HTTP is a "stateless" protocol which means each time a client retrieves a Webpage, the client opens a separate connection to the Web server and the server automatically does not keep any record of previous client request.
Let us now discuss a few options to maintain the session between the Web Client and the Web Server −
A webserver can assign a unique session ID as a cookie to each web client and for subsequent requests from the client they can be recognized using the received cookie.
This may not be an effective way as the browser at times does not support a cookie. It is not recommended to use this procedure to maintain the sessions.
A web server can send a hidden HTML form field along with a unique session ID as follows −
<input type = "hidden" name = "sessionid" value = "12345">
This entry means that, when the form is submitted, the specified name and value are automatically included in the GET or the POST data. Each time the web browser sends the request back, the session_id value can be used to keep the track of different web browsers.
This can be an effective way of keeping track of the session but clicking on a regular (<A HREF...>) hypertext link does not result in a form submission, so hidden form fields also cannot support general session tracking.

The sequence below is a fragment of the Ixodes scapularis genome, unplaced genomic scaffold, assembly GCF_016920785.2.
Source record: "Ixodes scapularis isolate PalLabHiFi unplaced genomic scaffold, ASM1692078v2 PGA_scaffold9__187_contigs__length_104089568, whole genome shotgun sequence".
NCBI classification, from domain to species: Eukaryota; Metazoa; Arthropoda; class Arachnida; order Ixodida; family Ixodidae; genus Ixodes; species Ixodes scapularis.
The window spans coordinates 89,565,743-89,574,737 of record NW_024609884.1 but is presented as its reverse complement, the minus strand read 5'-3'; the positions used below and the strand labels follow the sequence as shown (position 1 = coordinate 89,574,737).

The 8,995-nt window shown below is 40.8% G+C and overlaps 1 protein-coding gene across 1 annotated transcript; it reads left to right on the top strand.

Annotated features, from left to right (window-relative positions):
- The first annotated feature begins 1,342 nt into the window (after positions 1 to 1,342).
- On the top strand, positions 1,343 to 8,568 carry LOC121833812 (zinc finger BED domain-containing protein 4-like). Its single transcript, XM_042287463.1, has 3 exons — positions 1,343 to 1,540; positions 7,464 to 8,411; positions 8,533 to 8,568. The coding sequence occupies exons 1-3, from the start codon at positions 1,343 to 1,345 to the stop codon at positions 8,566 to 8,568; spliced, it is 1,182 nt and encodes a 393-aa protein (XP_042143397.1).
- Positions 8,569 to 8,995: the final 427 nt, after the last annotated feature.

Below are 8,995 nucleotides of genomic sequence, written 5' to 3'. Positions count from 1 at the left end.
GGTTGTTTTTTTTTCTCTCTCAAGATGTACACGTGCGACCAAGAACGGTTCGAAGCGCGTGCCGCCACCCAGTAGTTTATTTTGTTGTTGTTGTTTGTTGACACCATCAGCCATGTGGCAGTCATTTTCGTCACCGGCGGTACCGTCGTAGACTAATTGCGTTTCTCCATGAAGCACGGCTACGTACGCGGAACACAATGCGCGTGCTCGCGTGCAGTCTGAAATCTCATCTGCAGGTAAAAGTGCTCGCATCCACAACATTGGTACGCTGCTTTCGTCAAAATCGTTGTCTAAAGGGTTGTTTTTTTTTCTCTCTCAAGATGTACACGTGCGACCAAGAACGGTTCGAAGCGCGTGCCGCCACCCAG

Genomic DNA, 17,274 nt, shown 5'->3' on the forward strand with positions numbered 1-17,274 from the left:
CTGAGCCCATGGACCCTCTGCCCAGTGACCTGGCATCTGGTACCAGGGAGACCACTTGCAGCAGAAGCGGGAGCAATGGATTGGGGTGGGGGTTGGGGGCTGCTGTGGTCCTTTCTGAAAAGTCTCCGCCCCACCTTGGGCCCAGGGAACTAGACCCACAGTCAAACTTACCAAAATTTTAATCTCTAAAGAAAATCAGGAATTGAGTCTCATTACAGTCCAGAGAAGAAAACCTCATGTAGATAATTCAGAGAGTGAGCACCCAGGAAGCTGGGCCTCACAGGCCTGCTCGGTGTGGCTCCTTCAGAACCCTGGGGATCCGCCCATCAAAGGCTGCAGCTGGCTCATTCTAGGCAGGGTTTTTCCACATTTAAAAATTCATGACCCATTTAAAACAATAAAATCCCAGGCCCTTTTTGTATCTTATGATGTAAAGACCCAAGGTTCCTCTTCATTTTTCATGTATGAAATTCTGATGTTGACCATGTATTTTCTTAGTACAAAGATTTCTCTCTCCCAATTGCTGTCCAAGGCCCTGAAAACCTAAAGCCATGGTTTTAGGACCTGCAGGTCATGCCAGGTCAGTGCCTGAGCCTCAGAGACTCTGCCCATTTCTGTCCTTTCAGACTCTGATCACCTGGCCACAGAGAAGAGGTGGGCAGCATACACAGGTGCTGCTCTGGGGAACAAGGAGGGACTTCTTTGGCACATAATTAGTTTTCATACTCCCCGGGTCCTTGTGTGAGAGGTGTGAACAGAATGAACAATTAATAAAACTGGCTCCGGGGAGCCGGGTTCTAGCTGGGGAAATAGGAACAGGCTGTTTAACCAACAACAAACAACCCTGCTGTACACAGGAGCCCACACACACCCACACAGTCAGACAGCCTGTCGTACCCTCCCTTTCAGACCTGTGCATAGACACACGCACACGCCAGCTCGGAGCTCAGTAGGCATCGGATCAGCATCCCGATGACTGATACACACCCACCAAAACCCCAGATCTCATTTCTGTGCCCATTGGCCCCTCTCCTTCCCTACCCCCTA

You can append some extra data at the end of each URL. This data identifies the session; the server can associate that session identifier with the data it has stored about that session.
For example, with http://tutorialspoint.com/file.htm;sessionid=12345, the session identifier is attached as sessionid = 12345 which can be accessed at the web server to identify the client.
URL rewriting is a better way to maintain sessions and works for the browsers when they don't support cookies. The drawback here is that you will have to generate every URL dynamically to assign a session ID though page is a simple static HTML page.